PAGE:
During my years of submersion in the Southwestern University Theatre Department, I noticed a void in the production process. There was no singular resource for students and guest artists new to the University.
Through no fault of their own, students and guests were handicapped until they surpassed the average learning curve of two full semesters. Those who sought more knowledge had to pick up on guidelines and established etiquette through word of mouth. This was not an efficient method of harnessing talent, and repeatedly led to mistakes that could have been prevented simply by making common knowledge accessible.
This is the culmination of a yearlong Honors Capstone Project focused on Production Stage Management. The role of Production Stage Manager (PSM) is difficult to define. Some theaters use the title to differentiate between their calling stage manager and their backstage managers. For the purposes of this project, a PSM is a stage manager who works on multiple shows and organizes a season or festival as a whole.
The research for this guide consisted of several parts. The first was field experience as the PSM for the 2010-2011 season. I organized fall and spring auditions, attended production meetings for all six shows, assembled a production calendar, and was the Stage Manager for both THE MAN WHO CAME TO DINNER and INTO THE WOODS. I took notes of frequently asked questions, distribution of responsibilities, call times, and deadlines. I researched official guidelines for actors, stage managers, and designers set forth by two major unions, the Actors Equity Association (AEA) and the International Alliance of Theatrical Stage Employees (IATSE). I also conducted interviews with several students and faculty members about their roles within the department. Finally, I found several similar guides to examine structure, layout, and tone.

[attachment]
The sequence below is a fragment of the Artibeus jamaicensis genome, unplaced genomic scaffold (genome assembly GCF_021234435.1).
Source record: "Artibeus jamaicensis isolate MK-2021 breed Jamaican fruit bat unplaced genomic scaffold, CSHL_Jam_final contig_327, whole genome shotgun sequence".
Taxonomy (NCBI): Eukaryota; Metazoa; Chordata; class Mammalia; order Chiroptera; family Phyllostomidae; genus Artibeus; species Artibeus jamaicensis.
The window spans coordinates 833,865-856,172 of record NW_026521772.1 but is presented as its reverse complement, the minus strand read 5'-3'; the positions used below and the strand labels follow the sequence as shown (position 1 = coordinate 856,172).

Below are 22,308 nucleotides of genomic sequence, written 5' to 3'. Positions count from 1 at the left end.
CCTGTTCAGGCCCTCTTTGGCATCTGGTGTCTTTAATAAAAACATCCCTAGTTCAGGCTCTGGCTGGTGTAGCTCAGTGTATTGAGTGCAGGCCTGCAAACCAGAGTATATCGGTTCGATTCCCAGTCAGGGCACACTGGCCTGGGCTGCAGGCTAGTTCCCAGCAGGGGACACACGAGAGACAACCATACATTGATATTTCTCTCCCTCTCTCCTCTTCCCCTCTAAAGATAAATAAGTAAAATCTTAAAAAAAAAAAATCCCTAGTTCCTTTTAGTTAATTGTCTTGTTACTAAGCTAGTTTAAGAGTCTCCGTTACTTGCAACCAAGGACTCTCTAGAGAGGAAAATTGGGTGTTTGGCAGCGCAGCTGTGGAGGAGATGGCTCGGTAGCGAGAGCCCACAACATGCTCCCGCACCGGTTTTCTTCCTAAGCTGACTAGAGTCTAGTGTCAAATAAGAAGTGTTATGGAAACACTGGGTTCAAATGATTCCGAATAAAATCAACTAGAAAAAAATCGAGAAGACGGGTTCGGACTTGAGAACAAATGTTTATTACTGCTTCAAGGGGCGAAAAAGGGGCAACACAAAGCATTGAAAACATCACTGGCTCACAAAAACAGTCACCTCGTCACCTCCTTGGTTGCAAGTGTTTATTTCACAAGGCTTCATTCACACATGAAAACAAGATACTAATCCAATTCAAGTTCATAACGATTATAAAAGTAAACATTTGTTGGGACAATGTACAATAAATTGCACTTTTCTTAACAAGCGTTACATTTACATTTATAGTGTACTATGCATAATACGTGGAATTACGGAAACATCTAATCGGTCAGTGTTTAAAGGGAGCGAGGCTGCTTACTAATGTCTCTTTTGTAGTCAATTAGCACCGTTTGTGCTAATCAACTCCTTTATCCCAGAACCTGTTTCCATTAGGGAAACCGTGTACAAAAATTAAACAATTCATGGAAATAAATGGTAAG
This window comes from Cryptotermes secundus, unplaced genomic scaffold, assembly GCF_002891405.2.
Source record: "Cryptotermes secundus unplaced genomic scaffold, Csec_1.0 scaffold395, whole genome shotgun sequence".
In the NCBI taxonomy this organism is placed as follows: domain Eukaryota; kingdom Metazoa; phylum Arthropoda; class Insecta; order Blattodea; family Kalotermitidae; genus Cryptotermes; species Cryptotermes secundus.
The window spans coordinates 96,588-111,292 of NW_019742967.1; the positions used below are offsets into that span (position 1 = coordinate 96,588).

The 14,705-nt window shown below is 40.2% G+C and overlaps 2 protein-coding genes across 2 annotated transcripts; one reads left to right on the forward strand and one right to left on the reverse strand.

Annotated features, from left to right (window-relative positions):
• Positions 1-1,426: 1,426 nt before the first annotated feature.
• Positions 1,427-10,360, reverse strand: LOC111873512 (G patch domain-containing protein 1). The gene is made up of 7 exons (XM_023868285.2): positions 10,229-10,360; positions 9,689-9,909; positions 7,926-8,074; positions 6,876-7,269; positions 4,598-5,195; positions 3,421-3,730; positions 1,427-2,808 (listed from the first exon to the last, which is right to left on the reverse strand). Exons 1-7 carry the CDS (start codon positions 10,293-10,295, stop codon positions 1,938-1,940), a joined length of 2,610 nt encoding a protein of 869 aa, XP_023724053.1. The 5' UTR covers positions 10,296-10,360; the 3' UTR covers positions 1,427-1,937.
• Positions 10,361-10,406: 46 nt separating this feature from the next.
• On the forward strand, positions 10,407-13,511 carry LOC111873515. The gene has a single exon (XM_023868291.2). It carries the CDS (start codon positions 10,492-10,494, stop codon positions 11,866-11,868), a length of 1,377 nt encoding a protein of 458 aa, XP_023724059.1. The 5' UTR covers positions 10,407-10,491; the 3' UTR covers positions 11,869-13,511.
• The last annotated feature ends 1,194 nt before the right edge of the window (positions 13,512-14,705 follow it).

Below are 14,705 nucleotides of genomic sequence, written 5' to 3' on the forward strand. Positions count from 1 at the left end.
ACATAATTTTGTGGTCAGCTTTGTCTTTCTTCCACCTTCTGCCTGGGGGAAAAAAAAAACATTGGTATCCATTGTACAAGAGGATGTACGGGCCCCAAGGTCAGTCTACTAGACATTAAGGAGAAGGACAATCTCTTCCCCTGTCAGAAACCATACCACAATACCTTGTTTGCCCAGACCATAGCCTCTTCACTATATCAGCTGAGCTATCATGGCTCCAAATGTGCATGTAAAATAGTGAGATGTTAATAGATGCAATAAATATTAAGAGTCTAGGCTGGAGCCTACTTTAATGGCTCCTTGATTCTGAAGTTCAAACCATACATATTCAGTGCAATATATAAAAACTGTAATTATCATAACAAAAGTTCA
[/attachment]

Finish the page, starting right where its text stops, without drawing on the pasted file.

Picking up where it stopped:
I gave two public presentations of this project. The first was at the Student Works Symposium, and the second was for my Capstone Committee and interested students. The guide itself was read and vetted not just by the committee but also by students and outside professionals.
This guide is not meant to restrict or confine the artistic process. It is not a formula or recipe. This document contains general guidelines intended to lay a foundation. It is a starting point for the creation and modification necessary to adapt to each unique theatre production. By its very nature, theatre is in constant metamorphosis. There is no perfect process for creating art--each piece must be evaluated individually to achieve the best results. The guidelines presented are intended to streamline and empower creativity, not inhibit it. When approaching a new piece, it is important to remember that there are certain principles that stand above arbitrary rules and regulations—respect for one another, love of discovery, and the willingness to lose oneself in the creation of beauty.
“I have gathered a posy of other men’s flowers, and nothing but the thread that binds them is my own.”
-Michel de Montaigne